This story is beyond carrion birds as sin eaters—the ravens are in the same fix, and potentially on the same menu as all the other creatures. What drew you to explore these layers of extinction?
I have been thinking through a space opera novella where the worldbuilding all stems from the idea that high intelligence in primates is a failing (and eventually failed) experiment, and that the high intelligence that would arise (or further develop) in other animals to fill the gap we leave will operate radically differently than ours. If technology and science are developed, they will be understood differently, and they will likely be used in entirely different ways. The novella is a real challenge to think through (how do I capture nonhuman speech patterns in a way that keeps the the characters relatable and understandable, yet authentically nonhuman?), and meanwhile, all these side ideas start to come out, as well. This was me thinking specifically about how we have been here on the brink before: In fact, we have thought about all this before (in myth, anyway) and even recognized it as an extinction event—and yet the lesson we focused on turns out to have been the wrong one.
Did you do research for this story or did it come out of a pursuit you’ve had for a while?
Yeah, it’s based in research I was already doing. I’ve been reading a lot about corvid intelligence and doing thinking about how they would develop as thinkers. When I am doing something like this, I end up trying to create the art of the creatures I am hoping to understand. What does a dog riddle look like? What is squid poetry? What myths do crows tell one another? Some of these are accessible, but most are opaque to anyone but me, so I never show them to people. “Noah’s Raven” is not a myth a crow would tell—anthrocentric and not based on the things that crows would actually care about, and Bessary thinks much too much like a human—but thinking about crow myths took me to thinking about human myths with corvids in them, and then I realized I wanted to tell this particular story.
Are there any Easter eggs in this story? Your work is famously open to interpretation, but what do you think the ideal reader might notice or take away from this?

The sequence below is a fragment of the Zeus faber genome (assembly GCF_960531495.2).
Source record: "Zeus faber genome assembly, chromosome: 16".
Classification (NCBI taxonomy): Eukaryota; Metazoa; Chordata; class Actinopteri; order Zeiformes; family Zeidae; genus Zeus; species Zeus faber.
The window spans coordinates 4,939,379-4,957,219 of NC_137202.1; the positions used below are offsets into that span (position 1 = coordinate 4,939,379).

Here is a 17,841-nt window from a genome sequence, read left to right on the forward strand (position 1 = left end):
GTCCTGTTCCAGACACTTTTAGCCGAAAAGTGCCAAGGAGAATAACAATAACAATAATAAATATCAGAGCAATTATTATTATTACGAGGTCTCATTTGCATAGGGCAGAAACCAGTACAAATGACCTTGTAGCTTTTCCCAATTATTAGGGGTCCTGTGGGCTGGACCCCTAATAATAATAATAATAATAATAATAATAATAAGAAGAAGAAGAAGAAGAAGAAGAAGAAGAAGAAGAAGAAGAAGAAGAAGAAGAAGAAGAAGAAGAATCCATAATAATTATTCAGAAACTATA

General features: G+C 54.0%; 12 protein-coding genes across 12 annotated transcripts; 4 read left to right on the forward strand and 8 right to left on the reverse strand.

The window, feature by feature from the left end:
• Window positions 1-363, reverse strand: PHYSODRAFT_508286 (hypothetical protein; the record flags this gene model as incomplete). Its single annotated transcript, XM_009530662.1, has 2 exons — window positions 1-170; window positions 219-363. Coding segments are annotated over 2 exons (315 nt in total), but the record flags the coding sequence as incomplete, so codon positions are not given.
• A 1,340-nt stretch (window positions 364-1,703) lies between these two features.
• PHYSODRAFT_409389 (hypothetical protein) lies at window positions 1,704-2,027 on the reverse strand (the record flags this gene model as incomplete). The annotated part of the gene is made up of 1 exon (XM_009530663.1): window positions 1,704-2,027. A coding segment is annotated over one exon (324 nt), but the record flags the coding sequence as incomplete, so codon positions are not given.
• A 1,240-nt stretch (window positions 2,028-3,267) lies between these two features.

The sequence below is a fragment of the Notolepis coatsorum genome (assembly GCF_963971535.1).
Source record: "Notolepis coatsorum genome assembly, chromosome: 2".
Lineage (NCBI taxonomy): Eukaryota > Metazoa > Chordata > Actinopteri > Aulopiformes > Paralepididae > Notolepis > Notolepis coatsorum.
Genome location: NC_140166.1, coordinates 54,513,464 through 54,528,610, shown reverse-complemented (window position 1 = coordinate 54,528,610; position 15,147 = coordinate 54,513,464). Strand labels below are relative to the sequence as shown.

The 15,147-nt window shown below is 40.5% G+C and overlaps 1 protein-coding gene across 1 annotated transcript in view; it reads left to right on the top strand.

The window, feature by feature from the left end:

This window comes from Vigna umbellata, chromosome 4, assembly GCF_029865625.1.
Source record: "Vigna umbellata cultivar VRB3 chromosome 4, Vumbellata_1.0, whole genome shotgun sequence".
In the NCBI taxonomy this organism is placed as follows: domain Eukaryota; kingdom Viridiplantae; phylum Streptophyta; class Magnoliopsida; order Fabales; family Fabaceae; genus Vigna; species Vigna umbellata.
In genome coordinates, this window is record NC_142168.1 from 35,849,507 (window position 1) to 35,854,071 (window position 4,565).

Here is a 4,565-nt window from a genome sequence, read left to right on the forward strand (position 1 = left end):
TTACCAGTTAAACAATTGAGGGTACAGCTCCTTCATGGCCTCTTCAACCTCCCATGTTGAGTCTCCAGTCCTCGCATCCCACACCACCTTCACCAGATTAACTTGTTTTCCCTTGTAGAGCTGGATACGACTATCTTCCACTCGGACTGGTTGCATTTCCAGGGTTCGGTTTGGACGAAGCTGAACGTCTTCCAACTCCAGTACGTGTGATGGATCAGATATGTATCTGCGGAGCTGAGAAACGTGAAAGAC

There are lots! I always pile a lot of references of every sort into my stories. Talking about them takes some of the fun out of them being there, but I’ll tell you that there are references to Julian Barnes, Stephen King, Bernt Heinrich’s prose, Narnia, and ancient bestiaries, just off the top of my head. There are some specific phrases which hat-tip to authors I love or have been reading. And of course Bessary and Arum are also the Norse ravens who advise Odin, Huginn and Muninn, Thought and Memory.
What kind of class would you most like to teach? Or attend? Doesn’t have to be writing-related.
I would love to take a really deep dive into writing about nonhuman intelligences from a craft standpoint. How do I balance the reader’s ability and willingness to read with the requirements of a truly alien voice and perception? I do most of this work alone, but wouldn’t it be great to have a roomful of peers thinking about the same stuff? I am lucky, though, in that I teach writing every year in venues that allow me to do whatever I like. I would love to take Icelandic classes, though I am not great with languages.
What are you working on? What can we look forward to next from you?
I am slooooooowly writing a short story to get it out of my hair before I start really drilling into the space opera. I am thinking a lot about another Vellitt Boe story, as well, but this one is waiting in the wings.
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